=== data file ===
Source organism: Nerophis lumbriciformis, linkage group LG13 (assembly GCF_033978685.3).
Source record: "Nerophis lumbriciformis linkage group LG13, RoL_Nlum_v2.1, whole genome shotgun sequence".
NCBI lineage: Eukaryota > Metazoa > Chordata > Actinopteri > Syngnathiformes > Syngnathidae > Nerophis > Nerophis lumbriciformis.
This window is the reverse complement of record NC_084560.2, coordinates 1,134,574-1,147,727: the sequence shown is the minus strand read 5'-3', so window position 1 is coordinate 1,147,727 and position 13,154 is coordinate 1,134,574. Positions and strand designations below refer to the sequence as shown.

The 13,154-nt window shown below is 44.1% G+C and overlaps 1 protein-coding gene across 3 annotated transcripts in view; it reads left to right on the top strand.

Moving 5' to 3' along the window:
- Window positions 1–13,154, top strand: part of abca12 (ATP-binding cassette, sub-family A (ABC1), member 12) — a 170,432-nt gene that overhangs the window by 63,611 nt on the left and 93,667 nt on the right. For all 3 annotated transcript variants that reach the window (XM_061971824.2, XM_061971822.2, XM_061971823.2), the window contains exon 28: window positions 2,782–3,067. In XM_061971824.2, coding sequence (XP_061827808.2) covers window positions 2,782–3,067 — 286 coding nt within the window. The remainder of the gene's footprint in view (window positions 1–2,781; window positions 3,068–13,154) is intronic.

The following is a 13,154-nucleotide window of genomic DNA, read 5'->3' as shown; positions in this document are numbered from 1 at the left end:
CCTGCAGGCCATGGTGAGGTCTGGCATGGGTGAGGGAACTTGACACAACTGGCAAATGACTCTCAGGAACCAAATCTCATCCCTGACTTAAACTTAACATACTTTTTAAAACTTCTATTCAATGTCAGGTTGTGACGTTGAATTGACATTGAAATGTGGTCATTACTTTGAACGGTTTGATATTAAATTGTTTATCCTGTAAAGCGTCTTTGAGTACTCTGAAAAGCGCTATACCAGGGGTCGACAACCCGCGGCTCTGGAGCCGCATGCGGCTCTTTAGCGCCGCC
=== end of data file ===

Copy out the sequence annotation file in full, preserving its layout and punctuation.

Source organism: Nerophis lumbriciformis, linkage group LG13 (assembly GCF_033978685.3).
Source record: "Nerophis lumbriciformis linkage group LG13, RoL_Nlum_v2.1, whole genome shotgun sequence".
NCBI lineage: Eukaryota > Metazoa > Chordata > Actinopteri > Syngnathiformes > Syngnathidae > Nerophis > Nerophis lumbriciformis.
This window is the reverse complement of record NC_084560.2, coordinates 1,134,574-1,147,727: the sequence shown is the minus strand read 5'-3', so window position 1 is coordinate 1,147,727 and position 13,154 is coordinate 1,134,574. Positions and strand designations below refer to the sequence as shown.

The 13,154-nt window shown below is 44.1% G+C and overlaps 1 protein-coding gene across 3 annotated transcripts in view; it reads left to right on the top strand.

Moving 5' to 3' along the window:
- Window positions 1–13,154, top strand: part of abca12 (ATP-binding cassette, sub-family A (ABC1), member 12) — a 170,432-nt gene that overhangs the window by 63,611 nt on the left and 93,667 nt on the right. For all 3 annotated transcript variants that reach the window (XM_061971824.2, XM_061971822.2, XM_061971823.2), the window contains exon 28: window positions 2,782–3,067. In XM_061971824.2, coding sequence (XP_061827808.2) covers window positions 2,782–3,067 — 286 coding nt within the window. The remainder of the gene's footprint in view (window positions 1–2,781; window positions 3,068–13,154) is intronic.

The following is a 13,154-nucleotide window of genomic DNA, read 5'->3' as shown; positions in this document are numbered from 1 at the left end:
CCTGCAGGCCATGGTGAGGTCTGGCATGGGTGAGGGAACTTGACACAACTGGCAAATGACTCTCAGGAACCAAATCTCATCCCTGACTTAAACTTAACATACTTTTTAAAACTTCTATTCAATGTCAGGTTGTGACGTTGAATTGACATTGAAATGTGGTCATTACTTTGAACGGTTTGATATTAAATTGTTTATCCTGTAAAGCGTCTTTGAGTACTCTGAAAAGCGCTATACCAGGGGTCGACAACCCGCGGCTCTGGAGCCGCATGCGGCTCTTTAGCGCCGCC